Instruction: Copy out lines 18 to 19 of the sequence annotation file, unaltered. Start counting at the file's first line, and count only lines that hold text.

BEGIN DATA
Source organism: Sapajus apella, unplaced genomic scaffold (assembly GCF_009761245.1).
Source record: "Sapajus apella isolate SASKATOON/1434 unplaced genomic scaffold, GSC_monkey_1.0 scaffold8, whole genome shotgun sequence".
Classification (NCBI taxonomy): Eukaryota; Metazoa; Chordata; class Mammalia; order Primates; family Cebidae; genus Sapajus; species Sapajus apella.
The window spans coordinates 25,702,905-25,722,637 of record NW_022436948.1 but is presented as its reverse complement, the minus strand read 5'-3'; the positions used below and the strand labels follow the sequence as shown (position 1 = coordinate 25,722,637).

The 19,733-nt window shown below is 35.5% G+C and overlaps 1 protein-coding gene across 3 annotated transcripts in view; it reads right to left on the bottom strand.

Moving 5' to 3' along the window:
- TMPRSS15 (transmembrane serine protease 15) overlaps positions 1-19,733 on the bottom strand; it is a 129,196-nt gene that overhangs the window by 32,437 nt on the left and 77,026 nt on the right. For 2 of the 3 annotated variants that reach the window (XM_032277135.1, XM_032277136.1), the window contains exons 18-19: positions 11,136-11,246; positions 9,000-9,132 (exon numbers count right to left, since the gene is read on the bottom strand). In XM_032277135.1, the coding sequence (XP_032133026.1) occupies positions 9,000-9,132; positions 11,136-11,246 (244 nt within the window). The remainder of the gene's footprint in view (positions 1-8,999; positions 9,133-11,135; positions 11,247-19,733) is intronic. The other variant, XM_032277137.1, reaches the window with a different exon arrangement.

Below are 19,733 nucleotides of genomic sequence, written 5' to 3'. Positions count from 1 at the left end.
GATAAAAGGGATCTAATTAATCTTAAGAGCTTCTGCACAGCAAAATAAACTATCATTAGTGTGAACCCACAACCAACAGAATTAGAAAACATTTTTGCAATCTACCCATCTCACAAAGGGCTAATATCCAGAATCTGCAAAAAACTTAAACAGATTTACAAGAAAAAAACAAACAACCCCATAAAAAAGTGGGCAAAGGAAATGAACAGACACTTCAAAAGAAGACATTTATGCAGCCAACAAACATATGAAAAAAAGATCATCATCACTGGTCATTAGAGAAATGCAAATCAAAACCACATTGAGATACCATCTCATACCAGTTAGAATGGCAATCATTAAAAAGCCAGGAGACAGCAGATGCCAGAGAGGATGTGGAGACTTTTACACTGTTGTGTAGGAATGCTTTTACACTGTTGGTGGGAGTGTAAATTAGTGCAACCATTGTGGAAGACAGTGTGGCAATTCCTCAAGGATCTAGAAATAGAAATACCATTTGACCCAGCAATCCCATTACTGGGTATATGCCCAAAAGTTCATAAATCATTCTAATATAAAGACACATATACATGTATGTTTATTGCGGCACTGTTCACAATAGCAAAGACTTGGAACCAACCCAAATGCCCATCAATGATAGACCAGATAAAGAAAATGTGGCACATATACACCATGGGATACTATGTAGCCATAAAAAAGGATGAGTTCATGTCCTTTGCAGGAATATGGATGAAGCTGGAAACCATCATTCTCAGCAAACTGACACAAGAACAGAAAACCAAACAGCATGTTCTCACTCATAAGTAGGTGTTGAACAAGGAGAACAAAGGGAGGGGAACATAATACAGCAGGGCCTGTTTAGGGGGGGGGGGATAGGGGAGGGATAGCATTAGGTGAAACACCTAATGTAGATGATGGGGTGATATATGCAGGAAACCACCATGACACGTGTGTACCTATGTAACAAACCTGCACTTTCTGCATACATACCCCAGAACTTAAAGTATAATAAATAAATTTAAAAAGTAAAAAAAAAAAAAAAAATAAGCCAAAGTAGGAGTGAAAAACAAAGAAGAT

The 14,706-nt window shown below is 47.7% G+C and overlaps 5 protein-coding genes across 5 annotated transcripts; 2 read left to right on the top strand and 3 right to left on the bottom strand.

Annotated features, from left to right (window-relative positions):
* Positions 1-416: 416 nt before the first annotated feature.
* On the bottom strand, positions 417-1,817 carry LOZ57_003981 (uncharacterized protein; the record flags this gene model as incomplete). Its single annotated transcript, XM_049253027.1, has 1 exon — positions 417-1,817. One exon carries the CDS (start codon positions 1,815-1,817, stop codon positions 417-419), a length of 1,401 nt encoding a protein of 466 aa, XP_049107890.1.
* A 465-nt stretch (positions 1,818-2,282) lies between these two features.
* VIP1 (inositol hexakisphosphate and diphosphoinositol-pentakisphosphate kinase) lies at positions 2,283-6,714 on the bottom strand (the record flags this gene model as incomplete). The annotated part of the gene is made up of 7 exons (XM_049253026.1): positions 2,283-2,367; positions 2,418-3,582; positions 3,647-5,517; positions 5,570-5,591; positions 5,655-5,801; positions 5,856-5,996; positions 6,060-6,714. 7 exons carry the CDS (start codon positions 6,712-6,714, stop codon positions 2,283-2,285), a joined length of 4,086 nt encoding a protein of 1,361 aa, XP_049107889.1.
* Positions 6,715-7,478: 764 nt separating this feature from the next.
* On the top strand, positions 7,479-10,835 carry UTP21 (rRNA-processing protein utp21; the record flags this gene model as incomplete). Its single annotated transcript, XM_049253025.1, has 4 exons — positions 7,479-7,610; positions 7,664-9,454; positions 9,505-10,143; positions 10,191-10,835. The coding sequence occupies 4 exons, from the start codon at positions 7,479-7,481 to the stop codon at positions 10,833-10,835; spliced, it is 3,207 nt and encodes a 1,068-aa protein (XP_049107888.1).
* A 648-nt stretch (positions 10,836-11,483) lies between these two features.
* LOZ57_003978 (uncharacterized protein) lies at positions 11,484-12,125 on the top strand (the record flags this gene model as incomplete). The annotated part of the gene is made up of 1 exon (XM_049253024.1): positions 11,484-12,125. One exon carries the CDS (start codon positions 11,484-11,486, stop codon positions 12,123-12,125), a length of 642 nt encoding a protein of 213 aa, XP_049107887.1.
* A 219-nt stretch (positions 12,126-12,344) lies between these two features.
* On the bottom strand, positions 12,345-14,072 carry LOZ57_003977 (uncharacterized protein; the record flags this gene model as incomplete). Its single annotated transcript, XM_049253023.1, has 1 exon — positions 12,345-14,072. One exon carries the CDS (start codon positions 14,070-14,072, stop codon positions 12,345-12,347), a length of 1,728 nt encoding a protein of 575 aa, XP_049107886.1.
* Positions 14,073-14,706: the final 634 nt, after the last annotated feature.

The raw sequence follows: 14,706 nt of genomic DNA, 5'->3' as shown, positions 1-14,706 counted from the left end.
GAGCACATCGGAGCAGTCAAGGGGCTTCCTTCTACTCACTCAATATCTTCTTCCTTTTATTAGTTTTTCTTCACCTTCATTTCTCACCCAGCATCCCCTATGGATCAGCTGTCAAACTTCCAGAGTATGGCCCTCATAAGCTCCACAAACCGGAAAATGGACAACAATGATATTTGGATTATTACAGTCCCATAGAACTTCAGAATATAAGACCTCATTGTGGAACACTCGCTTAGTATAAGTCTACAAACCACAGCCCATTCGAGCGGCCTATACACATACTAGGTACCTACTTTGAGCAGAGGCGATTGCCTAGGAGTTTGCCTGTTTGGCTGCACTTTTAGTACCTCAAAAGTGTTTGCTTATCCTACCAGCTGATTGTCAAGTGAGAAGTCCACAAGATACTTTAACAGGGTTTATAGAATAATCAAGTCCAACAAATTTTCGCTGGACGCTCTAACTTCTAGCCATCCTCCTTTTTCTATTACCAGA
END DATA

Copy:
* A 648-nt stretch (positions 10,836-11,483) lies between these two features.
* LOZ57_003978 (uncharacterized protein) lies at positions 11,484-12,125 on the top strand (the record flags this gene model as incomplete). The annotated part of the gene is made up of 1 exon (XM_049253024.1): positions 11,484-12,125. One exon carries the CDS (start codon positions 11,484-11,486, stop codon positions 12,123-12,125), a length of 642 nt encoding a protein of 213 aa, XP_049107887.1.